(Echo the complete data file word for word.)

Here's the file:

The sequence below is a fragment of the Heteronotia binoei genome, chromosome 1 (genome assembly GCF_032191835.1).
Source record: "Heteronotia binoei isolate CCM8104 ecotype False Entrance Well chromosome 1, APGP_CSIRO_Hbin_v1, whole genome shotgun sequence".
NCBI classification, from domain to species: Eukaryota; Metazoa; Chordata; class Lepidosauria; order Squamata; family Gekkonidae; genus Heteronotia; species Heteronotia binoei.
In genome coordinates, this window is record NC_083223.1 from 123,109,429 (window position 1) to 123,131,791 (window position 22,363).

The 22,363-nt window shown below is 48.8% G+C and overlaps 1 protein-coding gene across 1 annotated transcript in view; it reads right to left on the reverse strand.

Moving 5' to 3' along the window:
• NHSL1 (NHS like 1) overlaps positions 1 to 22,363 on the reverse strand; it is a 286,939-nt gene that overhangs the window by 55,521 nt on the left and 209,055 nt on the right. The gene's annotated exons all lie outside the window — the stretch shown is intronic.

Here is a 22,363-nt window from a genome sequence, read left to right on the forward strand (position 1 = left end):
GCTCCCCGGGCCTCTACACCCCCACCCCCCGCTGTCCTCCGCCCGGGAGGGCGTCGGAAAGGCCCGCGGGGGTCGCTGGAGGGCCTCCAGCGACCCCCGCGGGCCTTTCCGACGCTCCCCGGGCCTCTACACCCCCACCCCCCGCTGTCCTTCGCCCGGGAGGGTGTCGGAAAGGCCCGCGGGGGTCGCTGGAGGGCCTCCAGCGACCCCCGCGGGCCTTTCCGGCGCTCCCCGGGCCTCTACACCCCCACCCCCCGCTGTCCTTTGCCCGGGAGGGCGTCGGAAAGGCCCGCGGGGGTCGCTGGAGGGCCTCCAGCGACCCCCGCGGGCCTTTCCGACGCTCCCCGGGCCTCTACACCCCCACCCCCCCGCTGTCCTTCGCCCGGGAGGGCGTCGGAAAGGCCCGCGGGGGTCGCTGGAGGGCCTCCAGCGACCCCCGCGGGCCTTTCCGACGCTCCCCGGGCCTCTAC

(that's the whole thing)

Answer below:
The sequence below is a fragment of the Heteronotia binoei genome, chromosome 1 (genome assembly GCF_032191835.1).
Source record: "Heteronotia binoei isolate CCM8104 ecotype False Entrance Well chromosome 1, APGP_CSIRO_Hbin_v1, whole genome shotgun sequence".
NCBI classification, from domain to species: Eukaryota; Metazoa; Chordata; class Lepidosauria; order Squamata; family Gekkonidae; genus Heteronotia; species Heteronotia binoei.
In genome coordinates, this window is record NC_083223.1 from 123,109,429 (window position 1) to 123,131,791 (window position 22,363).

The 22,363-nt window shown below is 48.8% G+C and overlaps 1 protein-coding gene across 1 annotated transcript in view; it reads right to left on the reverse strand.

Moving 5' to 3' along the window:
• NHSL1 (NHS like 1) overlaps positions 1 to 22,363 on the reverse strand; it is a 286,939-nt gene that overhangs the window by 55,521 nt on the left and 209,055 nt on the right. The gene's annotated exons all lie outside the window — the stretch shown is intronic.

Here is a 22,363-nt window from a genome sequence, read left to right on the forward strand (position 1 = left end):
GCTCCCCGGGCCTCTACACCCCCACCCCCCGCTGTCCTCCGCCCGGGAGGGCGTCGGAAAGGCCCGCGGGGGTCGCTGGAGGGCCTCCAGCGACCCCCGCGGGCCTTTCCGACGCTCCCCGGGCCTCTACACCCCCACCCCCCGCTGTCCTTCGCCCGGGAGGGTGTCGGAAAGGCCCGCGGGGGTCGCTGGAGGGCCTCCAGCGACCCCCGCGGGCCTTTCCGGCGCTCCCCGGGCCTCTACACCCCCACCCCCCGCTGTCCTTTGCCCGGGAGGGCGTCGGAAAGGCCCGCGGGGGTCGCTGGAGGGCCTCCAGCGACCCCCGCGGGCCTTTCCGACGCTCCCCGGGCCTCTACACCCCCACCCCCCCGCTGTCCTTCGCCCGGGAGGGCGTCGGAAAGGCCCGCGGGGGTCGCTGGAGGGCCTCCAGCGACCCCCGCGGGCCTTTCCGACGCTCCCCGGGCCTCTAC